31

While no longer a post office, the exterior of this building, thankfully, retains its classical elegance and beauty. The interior which now, in the main, comprises the lobby, bars and restaurants of the Westin Sydney Hotel, retains a significant number of architectural features of the former post office but it’s just not the same and to me more resembles the recreated architecture of a Las Vegas casino than the original building interior that it actually was. That said, what’s here is better than nothing, and I do especially like that part of the original ceiling which remains accessible to pubic view as depicted in picture four attached.

The Victorian Italian Renaissance building, built in stages between 1866 and 1891, was designed by Colonial Architect, James Barnet. It was without doubt Barnet’s most notable work but also his most controversial given the choice of carvings for the ground floor arch spandrels on the Pitt Street side of the building. I have written a separate review on the GPO spandrels.

Built on a grand scale and at huge expense, the GPO dominated the streetscape and the Sydney skyline for decades and spoke, and continues to speak, volumes of the prosperity Australia enjoyed in the wake of Australia’s late 1800s gold rush. Prior to the construction of the Harbour Bridge and the Opera House the GPO was Sydney’s equivalent to London’s Houses of Parliament and Paris’ Eiffel Tower.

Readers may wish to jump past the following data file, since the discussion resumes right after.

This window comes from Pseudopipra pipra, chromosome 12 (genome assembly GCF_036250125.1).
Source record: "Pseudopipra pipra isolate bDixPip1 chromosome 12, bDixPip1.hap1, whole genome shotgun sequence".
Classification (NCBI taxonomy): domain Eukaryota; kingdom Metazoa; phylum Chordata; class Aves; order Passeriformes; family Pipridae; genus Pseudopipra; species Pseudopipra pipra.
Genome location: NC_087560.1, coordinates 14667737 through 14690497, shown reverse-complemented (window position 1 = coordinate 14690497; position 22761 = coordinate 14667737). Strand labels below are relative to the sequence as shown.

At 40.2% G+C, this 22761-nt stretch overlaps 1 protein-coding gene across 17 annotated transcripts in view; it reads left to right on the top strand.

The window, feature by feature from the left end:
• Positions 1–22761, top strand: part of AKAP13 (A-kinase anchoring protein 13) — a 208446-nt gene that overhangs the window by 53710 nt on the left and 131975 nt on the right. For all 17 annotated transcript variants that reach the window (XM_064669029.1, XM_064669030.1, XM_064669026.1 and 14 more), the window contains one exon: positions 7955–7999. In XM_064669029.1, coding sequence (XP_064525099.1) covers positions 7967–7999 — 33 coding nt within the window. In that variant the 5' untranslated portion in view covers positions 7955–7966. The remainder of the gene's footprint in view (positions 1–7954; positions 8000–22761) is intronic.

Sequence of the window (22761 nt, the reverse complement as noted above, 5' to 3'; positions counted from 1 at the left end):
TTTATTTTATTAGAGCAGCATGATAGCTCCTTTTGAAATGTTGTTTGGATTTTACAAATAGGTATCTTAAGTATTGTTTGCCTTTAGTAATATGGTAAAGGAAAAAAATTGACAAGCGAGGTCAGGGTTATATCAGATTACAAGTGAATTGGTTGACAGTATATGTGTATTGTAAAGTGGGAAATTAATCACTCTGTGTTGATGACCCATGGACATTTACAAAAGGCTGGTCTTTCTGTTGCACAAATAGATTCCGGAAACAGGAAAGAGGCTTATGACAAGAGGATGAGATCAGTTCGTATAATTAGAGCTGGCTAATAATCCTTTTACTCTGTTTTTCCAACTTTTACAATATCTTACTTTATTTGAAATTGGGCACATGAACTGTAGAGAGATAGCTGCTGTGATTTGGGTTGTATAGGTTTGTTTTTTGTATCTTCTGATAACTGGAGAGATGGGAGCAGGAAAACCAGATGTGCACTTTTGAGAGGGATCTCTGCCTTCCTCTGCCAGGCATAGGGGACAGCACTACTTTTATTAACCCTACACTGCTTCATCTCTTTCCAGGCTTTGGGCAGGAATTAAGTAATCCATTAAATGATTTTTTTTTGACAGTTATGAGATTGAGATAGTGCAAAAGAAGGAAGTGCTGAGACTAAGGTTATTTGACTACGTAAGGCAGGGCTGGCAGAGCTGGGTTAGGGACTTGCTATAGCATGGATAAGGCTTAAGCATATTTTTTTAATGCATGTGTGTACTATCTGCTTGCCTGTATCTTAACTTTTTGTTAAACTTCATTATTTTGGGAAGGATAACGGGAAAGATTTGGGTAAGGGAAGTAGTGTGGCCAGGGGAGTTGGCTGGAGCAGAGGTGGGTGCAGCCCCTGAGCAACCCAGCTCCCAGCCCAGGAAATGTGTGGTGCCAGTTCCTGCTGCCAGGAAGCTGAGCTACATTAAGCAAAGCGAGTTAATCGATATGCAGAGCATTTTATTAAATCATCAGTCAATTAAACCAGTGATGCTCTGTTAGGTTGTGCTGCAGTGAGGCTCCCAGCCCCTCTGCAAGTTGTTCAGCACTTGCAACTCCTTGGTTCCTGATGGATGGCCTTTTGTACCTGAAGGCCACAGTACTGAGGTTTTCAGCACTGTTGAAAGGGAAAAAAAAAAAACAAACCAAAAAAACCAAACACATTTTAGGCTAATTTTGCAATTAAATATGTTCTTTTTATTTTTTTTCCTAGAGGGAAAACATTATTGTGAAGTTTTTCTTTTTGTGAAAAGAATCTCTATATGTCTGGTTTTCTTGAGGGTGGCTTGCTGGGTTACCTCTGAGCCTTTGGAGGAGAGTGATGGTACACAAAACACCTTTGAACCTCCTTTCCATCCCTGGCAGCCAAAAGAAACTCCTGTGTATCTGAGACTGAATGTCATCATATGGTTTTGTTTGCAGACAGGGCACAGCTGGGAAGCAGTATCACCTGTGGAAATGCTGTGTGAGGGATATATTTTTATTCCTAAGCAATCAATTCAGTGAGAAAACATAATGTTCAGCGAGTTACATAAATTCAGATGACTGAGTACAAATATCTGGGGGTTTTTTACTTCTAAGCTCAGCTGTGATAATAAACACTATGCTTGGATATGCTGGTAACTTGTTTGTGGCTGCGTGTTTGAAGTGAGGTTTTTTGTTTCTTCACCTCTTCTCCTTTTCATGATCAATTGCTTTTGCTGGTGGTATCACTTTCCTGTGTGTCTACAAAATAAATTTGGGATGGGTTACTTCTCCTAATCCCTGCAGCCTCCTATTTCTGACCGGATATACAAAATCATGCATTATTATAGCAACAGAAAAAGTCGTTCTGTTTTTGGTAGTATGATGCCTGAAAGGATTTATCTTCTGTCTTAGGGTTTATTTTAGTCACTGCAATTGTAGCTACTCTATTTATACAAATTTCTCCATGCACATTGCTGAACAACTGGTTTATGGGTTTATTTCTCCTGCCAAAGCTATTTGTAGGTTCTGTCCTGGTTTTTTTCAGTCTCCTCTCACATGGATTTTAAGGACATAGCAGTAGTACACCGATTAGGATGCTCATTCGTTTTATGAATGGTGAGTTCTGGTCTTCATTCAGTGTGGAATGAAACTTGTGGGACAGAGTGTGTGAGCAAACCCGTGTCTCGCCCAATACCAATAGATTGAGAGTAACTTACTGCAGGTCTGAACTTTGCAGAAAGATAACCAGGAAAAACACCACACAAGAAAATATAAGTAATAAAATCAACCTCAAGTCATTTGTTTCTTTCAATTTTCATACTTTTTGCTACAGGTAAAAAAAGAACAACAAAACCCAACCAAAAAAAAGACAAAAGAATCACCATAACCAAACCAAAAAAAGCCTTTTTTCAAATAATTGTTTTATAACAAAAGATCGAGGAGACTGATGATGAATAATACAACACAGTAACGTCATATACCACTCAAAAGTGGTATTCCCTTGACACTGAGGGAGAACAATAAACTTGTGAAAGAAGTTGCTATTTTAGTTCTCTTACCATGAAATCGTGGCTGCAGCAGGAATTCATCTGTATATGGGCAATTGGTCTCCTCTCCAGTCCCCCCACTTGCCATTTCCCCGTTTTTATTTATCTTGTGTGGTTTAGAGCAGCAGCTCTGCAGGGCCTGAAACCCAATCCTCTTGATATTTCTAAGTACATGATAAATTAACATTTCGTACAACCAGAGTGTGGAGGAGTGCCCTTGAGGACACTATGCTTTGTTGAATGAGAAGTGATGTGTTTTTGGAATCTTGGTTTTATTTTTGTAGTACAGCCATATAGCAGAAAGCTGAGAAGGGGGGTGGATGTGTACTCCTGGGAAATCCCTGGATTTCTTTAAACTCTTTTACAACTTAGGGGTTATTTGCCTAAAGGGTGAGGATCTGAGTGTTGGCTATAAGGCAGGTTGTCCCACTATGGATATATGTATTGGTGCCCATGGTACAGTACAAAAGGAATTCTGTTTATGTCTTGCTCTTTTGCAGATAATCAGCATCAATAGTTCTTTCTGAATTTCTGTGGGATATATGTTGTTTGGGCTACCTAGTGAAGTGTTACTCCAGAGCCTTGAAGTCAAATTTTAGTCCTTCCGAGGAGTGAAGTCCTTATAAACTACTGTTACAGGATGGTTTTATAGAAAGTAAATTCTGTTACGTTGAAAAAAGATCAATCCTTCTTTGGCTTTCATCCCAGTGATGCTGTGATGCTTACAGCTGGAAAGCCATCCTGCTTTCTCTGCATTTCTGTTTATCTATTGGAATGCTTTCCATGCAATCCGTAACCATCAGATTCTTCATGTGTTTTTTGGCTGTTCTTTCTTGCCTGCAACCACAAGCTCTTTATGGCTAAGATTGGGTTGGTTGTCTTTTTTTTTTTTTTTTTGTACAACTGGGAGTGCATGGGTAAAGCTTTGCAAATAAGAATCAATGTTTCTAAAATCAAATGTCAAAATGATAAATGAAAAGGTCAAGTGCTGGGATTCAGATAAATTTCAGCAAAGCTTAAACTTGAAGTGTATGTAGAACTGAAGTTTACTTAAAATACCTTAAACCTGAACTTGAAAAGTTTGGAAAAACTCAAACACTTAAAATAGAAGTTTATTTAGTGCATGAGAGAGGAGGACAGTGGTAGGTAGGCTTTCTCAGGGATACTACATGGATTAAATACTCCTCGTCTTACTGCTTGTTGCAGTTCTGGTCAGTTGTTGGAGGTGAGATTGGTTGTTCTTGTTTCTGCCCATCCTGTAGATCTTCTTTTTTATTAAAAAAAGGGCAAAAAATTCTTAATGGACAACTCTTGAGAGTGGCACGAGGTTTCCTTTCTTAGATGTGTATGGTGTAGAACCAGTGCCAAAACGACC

For me one of the most stunning aspects of the Pyrmont stone building is the statue of Queen Victoria and the Royal Crest on the Martin Place side of the building. The detail here is exquisite and worthy a close look.

It is interesting to note that the 73 metres high clock tower (originally added in 1891) over the Queen’s statue was taken down during World War II for fear of it being hit in an air raid and collapsing and destroying the trunk telephone exchange located below. This would have severed vital communication links with Europe at a rather key time given Australia’s involvement in WWII. The Tower was rebuilt in 1964.

An additional three faced clock (1880) can be seen attached to the George Street side of the building. Also visible on the George Street facade is a pre-cursor to the State’s current coat of arms. This was added in 1887 on the eve of the colony’s 1888 Centennial celebrations.

While having a look at the interior of the building do go down to the basement and visit the small Tank Stream Museum. The oddly named Tank Stream ran from where Hyde Park is now to to-day’s Circular Quay via where the GPO is now located. It was Sydney’s original drinking water source when the colony of New South Wales was established in 1788. See my separate review on the Tank Stream and the Tank Stream Museum.

The building served as Sydney’s General Post Office until 1996.

Address: 1 Martin Place
Directions: On Martin Place between Pitt and George Streets


For my next Sydney – City – BRIDGE STREET TO MARTIN PLACE review click HERE.
For other Sydney reviews click HERE.


Leave a Reply

Fill in your details below or click an icon to log in:

WordPress.com Logo

You are commenting using your WordPress.com account. Log Out /  Change )

Twitter picture

You are commenting using your Twitter account. Log Out /  Change )

Facebook photo

You are commenting using your Facebook account. Log Out /  Change )

Connecting to %s